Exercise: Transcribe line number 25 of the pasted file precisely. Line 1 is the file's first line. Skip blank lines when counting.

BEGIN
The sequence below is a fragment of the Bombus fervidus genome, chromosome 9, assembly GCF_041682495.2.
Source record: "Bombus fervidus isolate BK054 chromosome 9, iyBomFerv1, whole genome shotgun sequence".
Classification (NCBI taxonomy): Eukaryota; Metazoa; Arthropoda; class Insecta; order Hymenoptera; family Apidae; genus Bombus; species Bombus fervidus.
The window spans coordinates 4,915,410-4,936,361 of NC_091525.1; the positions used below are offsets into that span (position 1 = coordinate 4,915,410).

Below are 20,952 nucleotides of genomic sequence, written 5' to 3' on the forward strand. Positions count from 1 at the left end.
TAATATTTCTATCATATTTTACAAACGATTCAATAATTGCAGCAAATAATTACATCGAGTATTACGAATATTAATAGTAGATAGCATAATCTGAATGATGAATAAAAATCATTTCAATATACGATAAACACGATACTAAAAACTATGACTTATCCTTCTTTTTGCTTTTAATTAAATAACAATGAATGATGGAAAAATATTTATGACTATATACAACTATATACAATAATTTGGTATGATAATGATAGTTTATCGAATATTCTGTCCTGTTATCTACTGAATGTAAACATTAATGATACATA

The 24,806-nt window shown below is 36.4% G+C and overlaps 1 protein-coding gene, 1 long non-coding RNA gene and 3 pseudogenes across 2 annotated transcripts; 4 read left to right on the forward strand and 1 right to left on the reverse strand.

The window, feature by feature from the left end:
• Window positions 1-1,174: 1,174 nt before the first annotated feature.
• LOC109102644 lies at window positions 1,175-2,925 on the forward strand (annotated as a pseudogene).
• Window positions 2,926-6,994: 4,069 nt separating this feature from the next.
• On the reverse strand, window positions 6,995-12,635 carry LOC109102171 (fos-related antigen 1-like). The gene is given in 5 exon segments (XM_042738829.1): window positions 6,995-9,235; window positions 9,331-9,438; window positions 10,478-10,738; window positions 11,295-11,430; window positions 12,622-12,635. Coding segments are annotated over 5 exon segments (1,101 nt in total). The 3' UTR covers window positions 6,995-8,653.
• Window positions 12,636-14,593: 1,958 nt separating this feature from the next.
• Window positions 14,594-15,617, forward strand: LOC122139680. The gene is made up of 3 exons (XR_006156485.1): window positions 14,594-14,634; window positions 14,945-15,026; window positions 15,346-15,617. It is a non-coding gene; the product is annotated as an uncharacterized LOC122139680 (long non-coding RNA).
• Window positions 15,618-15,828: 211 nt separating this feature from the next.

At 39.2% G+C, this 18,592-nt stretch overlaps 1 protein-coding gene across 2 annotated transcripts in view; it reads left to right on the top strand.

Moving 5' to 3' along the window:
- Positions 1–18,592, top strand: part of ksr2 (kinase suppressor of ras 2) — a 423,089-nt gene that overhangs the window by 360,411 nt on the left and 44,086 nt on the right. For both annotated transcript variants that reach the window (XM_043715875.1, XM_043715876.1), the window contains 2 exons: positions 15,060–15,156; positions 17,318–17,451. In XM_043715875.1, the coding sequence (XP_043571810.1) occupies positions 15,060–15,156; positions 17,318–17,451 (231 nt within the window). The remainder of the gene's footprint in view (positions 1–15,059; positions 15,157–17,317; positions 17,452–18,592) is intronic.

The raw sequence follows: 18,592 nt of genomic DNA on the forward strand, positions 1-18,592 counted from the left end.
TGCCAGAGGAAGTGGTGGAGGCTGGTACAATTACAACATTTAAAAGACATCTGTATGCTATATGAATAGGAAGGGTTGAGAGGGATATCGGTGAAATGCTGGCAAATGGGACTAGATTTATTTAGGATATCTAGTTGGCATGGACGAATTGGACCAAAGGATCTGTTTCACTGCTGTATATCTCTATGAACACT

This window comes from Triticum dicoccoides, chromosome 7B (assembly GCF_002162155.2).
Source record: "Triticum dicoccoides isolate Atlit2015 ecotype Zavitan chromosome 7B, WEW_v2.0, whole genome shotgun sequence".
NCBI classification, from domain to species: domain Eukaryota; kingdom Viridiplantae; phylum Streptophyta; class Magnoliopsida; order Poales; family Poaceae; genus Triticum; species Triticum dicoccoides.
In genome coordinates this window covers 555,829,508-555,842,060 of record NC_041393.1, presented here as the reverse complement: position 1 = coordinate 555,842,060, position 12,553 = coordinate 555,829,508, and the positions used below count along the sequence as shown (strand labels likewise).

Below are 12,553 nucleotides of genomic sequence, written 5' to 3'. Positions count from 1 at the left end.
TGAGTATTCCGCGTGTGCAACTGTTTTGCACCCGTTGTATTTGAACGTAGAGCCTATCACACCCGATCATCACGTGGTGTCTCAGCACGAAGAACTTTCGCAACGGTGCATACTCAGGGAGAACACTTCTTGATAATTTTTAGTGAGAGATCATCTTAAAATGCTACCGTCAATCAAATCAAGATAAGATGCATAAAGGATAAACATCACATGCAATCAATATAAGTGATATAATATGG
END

Below are 12,553 nucleotides of genomic sequence, written 5' to 3'. Positions count from 1 at the left end.